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GERMANY: Denmark and the Nazis



From Christian Leitz: "Denmark during the German occupation was certainly unique among the histories of German-occupied countries. The invasion was, as David Pike has pointed out, over in a matters of hours. Denmark then retained its own government (with a Social Democratic prime minister!) until August 1943 and Denmark maintained near-normal economic relations with Germany, i.e. its population was saved from the ruthless exploitation suffered by other European peoples. And then there is, of course, the unique story of how Danes managed to save nearly all of its Jewish population (7,000, not 20,000) by shipping them across to neutral Sweden.

Yet, as has already been alluded in previous comments to you, there is the other side of the story. Resistance activities only really commenced in late 1943 (though that's not necessarily unique in a European context). Danish non-violent resistance is deemed to have been highly successful (I even watched a programme once which compared the actions of the Danes to those of Gandhi), but maybe this is more to do with the fact that, even in 1944, the Germans still managed to obtain agricultural products from its northern neighbour and that it was deemed strategically insignificant (particularly compared with Norway which had a more active resistance and was strategically very significant - Hitler's obsessive belief that the Allies might land there meant that even at the end of the war over 300,000 German troops were still stationed in the country). Finally, recent examinations of the wartime history of Denmark have pointed at the substantial level of collaboration that took place. If I am not mistaken, archival research has brought up the number of around 300,000 collaborators - a very substantial number for such a small population".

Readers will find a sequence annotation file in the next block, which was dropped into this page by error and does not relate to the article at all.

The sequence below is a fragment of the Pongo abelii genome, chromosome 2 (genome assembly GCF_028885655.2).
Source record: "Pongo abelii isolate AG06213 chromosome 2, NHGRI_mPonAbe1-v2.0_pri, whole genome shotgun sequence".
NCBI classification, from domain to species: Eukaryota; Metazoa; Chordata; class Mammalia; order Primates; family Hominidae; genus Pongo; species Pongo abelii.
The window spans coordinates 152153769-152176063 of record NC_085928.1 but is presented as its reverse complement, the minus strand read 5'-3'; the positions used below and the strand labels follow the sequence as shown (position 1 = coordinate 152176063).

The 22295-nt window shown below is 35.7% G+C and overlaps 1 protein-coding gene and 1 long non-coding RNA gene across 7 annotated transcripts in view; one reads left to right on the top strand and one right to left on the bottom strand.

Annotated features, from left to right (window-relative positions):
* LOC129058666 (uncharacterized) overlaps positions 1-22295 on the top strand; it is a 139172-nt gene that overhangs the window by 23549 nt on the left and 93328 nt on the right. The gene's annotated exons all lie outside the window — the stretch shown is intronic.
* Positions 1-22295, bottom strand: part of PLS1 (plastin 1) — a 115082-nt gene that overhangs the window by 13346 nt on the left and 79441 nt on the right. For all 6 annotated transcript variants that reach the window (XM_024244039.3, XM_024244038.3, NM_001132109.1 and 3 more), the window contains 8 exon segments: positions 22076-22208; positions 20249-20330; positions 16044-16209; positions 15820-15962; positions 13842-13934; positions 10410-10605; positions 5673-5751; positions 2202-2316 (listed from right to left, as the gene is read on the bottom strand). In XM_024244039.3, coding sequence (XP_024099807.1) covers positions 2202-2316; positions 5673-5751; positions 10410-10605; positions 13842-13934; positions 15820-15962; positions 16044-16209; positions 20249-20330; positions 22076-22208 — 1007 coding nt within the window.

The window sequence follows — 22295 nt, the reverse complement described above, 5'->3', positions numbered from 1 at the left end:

RH:In this very mixed picture, we should not forget the case of the Danish nuclear physicist Niels Bohr, who had worked with Ernest Rutherford in England. In 1939, one year before the German invasion of Denmark, he became president of the Royal Danish Academy and worked on problems of nuclear fission. The Germans planned to arrest him and make him work in Germany, but he fled to the US. Much has been written recently about attempts of German nuclear scientists to extract information from him.

Ronald Hilton - 1/12/03


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